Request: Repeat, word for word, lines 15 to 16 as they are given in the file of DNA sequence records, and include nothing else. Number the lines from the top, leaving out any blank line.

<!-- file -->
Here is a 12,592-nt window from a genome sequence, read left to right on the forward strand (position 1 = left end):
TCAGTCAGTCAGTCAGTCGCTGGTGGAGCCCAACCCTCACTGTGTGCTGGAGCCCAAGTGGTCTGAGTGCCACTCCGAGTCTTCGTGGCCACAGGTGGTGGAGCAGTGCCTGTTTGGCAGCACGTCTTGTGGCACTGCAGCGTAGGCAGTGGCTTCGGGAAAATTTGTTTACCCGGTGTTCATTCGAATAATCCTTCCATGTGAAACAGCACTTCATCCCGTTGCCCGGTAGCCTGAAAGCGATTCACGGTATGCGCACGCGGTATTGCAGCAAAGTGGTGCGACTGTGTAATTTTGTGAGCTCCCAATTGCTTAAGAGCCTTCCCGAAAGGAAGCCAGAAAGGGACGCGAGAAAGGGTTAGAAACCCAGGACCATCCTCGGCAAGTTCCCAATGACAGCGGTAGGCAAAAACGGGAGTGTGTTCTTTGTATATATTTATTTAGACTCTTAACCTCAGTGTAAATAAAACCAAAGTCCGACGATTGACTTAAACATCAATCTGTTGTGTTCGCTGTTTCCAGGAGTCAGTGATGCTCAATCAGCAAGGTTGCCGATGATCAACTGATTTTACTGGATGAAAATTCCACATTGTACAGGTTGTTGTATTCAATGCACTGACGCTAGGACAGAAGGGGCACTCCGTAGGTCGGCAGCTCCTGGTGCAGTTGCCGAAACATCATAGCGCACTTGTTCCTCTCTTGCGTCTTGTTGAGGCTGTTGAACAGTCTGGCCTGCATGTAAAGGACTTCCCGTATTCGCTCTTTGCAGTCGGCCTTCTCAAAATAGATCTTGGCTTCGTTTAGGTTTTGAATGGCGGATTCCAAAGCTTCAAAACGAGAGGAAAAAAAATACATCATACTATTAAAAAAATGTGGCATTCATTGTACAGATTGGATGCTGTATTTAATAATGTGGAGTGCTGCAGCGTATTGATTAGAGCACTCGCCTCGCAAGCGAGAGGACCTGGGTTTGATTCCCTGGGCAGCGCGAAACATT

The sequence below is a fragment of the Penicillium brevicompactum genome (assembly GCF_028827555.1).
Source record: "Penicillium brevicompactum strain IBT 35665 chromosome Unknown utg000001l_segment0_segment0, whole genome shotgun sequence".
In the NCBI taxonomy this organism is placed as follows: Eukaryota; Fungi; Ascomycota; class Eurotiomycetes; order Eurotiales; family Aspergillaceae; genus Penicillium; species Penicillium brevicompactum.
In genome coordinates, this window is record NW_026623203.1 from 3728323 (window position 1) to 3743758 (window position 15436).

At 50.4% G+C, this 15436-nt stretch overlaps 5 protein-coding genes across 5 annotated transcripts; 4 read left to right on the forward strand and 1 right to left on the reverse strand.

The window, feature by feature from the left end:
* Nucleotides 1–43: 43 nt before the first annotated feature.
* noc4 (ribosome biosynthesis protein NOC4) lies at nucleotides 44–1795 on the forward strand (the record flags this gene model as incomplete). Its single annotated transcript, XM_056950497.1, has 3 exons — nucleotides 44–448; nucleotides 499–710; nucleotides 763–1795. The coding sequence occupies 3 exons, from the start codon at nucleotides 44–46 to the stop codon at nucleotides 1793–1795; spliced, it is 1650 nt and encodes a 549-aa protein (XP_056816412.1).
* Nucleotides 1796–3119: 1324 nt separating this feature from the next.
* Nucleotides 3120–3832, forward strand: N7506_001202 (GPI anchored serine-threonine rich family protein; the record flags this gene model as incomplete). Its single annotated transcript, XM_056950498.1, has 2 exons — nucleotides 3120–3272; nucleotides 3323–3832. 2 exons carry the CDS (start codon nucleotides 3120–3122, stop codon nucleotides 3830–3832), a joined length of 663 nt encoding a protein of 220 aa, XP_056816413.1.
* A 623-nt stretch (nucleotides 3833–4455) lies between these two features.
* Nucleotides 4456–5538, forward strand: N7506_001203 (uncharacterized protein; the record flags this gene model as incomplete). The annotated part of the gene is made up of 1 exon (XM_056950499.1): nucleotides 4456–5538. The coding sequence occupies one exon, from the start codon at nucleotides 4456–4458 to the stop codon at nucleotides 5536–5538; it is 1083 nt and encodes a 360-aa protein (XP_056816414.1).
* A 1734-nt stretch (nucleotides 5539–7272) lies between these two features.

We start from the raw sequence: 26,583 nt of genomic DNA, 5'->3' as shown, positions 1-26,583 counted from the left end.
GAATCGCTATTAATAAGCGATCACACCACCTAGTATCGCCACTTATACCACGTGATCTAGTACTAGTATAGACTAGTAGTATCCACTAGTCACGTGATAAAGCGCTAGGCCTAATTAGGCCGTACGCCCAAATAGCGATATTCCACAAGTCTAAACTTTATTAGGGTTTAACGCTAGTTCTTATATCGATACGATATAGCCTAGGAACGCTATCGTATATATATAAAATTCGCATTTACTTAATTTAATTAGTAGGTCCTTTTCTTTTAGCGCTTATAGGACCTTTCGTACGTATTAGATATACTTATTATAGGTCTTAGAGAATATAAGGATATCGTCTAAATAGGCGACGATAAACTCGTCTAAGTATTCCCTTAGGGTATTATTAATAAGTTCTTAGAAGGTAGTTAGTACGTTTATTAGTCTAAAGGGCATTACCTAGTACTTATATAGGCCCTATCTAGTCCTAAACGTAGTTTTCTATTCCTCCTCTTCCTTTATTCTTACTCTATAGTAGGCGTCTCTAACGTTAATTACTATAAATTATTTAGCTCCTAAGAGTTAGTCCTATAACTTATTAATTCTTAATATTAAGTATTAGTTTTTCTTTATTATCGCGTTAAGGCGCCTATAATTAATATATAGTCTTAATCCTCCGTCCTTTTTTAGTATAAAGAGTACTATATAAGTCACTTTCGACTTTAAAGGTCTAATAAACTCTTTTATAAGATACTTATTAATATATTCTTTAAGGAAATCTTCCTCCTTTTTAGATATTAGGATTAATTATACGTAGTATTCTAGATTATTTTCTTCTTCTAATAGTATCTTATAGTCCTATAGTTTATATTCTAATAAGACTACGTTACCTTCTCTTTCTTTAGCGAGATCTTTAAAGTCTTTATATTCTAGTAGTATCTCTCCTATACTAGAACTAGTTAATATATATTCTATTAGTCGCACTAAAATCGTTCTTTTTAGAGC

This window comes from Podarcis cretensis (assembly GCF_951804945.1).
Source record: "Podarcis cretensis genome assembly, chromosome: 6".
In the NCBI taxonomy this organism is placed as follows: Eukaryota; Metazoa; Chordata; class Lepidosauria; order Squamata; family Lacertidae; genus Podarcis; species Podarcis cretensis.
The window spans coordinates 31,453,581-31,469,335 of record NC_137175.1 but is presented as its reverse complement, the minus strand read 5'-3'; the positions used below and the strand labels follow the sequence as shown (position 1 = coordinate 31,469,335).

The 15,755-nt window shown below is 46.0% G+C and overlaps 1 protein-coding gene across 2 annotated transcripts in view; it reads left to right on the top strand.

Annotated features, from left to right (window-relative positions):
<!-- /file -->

* A 1734-nt stretch (nucleotides 5539–7272) lies between these two features.

We start from the raw sequence: 26,583 nt of genomic DNA, 5'->3' as shown, positions 1-26,583 counted from the left end.